The Dr. Is In: The Pig-Pen Effect
While I was speaking at a recent trade show, an attendee came up to me and said he was concerned about his profit—aren't we all!
He said that when he had only a handful of employees, he knew he was making good money. But as soon as he started increasing his workforce, he stopped making a profit. While the economy was in a slump, he had to lay off some of his employees. But now that the economy is improving, he is concerned that he needs to build his work force again. And he doesn't want to repeat his mistakes. I assured him that this was a common lament among many in our industry.
Consider Your Costs
Do you remember Pig-Pen, the character in the Peanuts cartoon strip? He was the kid who always had a cloud of dust around him. Your employees are like Pig-Pen. I'm not saying they are dirty, but wherever your employees go, a cloud of costs follows them. These added costs are called labor burden—they represent the additional burden of hiring employees. And they can be quite significant.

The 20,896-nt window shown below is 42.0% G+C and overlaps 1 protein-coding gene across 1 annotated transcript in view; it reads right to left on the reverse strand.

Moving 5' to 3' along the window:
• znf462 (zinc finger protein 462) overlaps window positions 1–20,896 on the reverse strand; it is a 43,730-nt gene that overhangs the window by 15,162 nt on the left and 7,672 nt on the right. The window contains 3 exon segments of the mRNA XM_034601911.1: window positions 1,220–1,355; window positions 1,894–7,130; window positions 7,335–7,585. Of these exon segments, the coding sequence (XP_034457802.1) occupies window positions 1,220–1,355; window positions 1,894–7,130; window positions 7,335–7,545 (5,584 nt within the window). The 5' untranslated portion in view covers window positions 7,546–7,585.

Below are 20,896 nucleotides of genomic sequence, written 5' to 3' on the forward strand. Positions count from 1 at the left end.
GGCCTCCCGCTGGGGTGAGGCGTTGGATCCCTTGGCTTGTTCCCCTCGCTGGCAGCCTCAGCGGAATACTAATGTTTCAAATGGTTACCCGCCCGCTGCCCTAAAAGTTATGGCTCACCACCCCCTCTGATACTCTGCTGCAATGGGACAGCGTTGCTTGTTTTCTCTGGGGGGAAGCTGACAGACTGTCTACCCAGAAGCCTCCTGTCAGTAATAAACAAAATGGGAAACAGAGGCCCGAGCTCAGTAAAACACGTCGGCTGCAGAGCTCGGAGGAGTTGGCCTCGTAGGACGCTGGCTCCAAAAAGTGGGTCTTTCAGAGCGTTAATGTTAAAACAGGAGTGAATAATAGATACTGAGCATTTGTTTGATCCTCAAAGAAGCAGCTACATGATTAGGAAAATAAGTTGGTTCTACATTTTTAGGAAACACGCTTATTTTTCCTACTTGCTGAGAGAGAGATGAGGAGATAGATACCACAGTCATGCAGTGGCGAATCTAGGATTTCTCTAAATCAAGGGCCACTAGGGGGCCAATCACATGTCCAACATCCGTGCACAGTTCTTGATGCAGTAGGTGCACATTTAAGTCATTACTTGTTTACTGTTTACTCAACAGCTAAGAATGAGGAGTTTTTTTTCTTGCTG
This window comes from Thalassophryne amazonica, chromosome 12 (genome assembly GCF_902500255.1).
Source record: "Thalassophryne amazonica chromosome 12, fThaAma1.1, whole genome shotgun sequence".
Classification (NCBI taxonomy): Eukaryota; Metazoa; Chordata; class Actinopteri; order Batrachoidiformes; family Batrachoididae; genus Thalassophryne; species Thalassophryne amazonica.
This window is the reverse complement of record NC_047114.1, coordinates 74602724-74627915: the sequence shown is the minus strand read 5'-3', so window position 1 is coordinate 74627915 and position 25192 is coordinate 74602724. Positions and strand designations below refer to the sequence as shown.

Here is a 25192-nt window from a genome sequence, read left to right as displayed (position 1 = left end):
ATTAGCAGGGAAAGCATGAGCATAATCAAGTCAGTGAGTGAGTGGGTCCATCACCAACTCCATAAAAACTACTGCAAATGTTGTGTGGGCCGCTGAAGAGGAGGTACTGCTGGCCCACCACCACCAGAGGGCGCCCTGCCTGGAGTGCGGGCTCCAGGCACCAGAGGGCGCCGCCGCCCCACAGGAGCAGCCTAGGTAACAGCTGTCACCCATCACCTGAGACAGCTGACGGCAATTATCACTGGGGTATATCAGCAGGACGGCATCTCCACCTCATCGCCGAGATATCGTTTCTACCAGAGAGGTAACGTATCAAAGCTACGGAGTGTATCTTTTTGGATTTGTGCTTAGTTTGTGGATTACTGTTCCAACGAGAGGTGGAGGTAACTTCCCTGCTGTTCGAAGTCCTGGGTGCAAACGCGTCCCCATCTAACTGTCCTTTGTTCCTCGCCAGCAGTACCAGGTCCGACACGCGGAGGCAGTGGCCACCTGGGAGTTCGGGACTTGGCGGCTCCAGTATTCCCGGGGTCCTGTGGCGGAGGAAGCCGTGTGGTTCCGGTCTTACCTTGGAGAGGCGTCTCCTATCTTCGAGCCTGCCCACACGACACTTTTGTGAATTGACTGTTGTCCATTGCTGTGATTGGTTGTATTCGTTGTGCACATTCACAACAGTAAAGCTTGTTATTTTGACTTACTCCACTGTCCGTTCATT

Most owners are aware of the standard burdens such as payroll taxes and workers compensation. Another typical burden is liability insurance. The majority of liability insurance policies are based on the total gross payroll. As your payroll grows, so does the cost of your liability policy. Even if your liability policy is based on total revenue, when your revenue grows, you typically hire more employees. Therefore, liability insurance is related to your total payroll and should be considered a burden.
Let's look at a sample employee who is paid $25 per hour. If you add some sample percentages for payroll taxes, workers' compensation and liability insurance, you can see that it now costs you $34.50 per hour to pay that employee.